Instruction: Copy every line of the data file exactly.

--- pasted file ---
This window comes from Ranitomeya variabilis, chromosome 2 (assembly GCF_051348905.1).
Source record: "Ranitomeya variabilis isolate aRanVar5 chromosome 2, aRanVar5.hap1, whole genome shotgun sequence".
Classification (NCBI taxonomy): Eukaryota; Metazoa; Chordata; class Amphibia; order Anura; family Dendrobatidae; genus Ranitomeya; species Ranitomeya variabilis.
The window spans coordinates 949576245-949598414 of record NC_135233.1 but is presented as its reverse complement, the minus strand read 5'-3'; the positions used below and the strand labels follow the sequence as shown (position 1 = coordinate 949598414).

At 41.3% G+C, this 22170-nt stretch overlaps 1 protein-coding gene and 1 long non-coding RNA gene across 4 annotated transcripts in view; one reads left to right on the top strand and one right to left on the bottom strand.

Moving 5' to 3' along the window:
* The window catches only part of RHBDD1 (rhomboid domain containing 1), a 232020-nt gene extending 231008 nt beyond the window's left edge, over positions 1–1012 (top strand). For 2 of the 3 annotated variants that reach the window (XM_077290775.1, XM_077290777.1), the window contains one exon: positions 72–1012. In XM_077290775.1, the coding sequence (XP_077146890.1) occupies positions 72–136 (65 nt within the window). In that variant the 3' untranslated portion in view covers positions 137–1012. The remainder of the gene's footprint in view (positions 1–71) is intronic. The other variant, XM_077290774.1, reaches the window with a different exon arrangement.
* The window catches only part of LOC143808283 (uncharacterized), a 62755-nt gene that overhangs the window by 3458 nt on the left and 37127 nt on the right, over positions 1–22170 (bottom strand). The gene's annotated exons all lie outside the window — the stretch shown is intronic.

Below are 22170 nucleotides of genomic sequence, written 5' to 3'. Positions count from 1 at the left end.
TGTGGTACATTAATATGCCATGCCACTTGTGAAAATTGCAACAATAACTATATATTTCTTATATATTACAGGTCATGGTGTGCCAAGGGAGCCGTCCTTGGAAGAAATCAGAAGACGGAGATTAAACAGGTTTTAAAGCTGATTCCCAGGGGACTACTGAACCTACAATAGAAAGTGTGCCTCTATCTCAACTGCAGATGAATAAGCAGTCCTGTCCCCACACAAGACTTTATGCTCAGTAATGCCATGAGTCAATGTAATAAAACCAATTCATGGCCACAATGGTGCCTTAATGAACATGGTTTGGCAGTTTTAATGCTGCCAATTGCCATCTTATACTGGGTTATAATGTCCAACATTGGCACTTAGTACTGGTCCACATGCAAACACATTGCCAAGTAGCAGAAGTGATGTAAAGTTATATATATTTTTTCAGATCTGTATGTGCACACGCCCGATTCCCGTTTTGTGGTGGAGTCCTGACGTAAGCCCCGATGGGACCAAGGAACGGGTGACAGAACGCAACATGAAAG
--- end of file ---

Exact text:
This window comes from Ranitomeya variabilis, chromosome 2 (assembly GCF_051348905.1).
Source record: "Ranitomeya variabilis isolate aRanVar5 chromosome 2, aRanVar5.hap1, whole genome shotgun sequence".
Classification (NCBI taxonomy): Eukaryota; Metazoa; Chordata; class Amphibia; order Anura; family Dendrobatidae; genus Ranitomeya; species Ranitomeya variabilis.
The window spans coordinates 949576245-949598414 of record NC_135233.1 but is presented as its reverse complement, the minus strand read 5'-3'; the positions used below and the strand labels follow the sequence as shown (position 1 = coordinate 949598414).

At 41.3% G+C, this 22170-nt stretch overlaps 1 protein-coding gene and 1 long non-coding RNA gene across 4 annotated transcripts in view; one reads left to right on the top strand and one right to left on the bottom strand.

Moving 5' to 3' along the window:
* The window catches only part of RHBDD1 (rhomboid domain containing 1), a 232020-nt gene extending 231008 nt beyond the window's left edge, over positions 1–1012 (top strand). For 2 of the 3 annotated variants that reach the window (XM_077290775.1, XM_077290777.1), the window contains one exon: positions 72–1012. In XM_077290775.1, the coding sequence (XP_077146890.1) occupies positions 72–136 (65 nt within the window). In that variant the 3' untranslated portion in view covers positions 137–1012. The remainder of the gene's footprint in view (positions 1–71) is intronic. The other variant, XM_077290774.1, reaches the window with a different exon arrangement.
* The window catches only part of LOC143808283 (uncharacterized), a 62755-nt gene that overhangs the window by 3458 nt on the left and 37127 nt on the right, over positions 1–22170 (bottom strand). The gene's annotated exons all lie outside the window — the stretch shown is intronic.

Below are 22170 nucleotides of genomic sequence, written 5' to 3'. Positions count from 1 at the left end.
TGTGGTACATTAATATGCCATGCCACTTGTGAAAATTGCAACAATAACTATATATTTCTTATATATTACAGGTCATGGTGTGCCAAGGGAGCCGTCCTTGGAAGAAATCAGAAGACGGAGATTAAACAGGTTTTAAAGCTGATTCCCAGGGGACTACTGAACCTACAATAGAAAGTGTGCCTCTATCTCAACTGCAGATGAATAAGCAGTCCTGTCCCCACACAAGACTTTATGCTCAGTAATGCCATGAGTCAATGTAATAAAACCAATTCATGGCCACAATGGTGCCTTAATGAACATGGTTTGGCAGTTTTAATGCTGCCAATTGCCATCTTATACTGGGTTATAATGTCCAACATTGGCACTTAGTACTGGTCCACATGCAAACACATTGCCAAGTAGCAGAAGTGATGTAAAGTTATATATATTTTTTCAGATCTGTATGTGCACACGCCCGATTCCCGTTTTGTGGTGGAGTCCTGACGTAAGCCCCGATGGGACCAAGGAACGGGTGACAGAACGCAACATGAAAG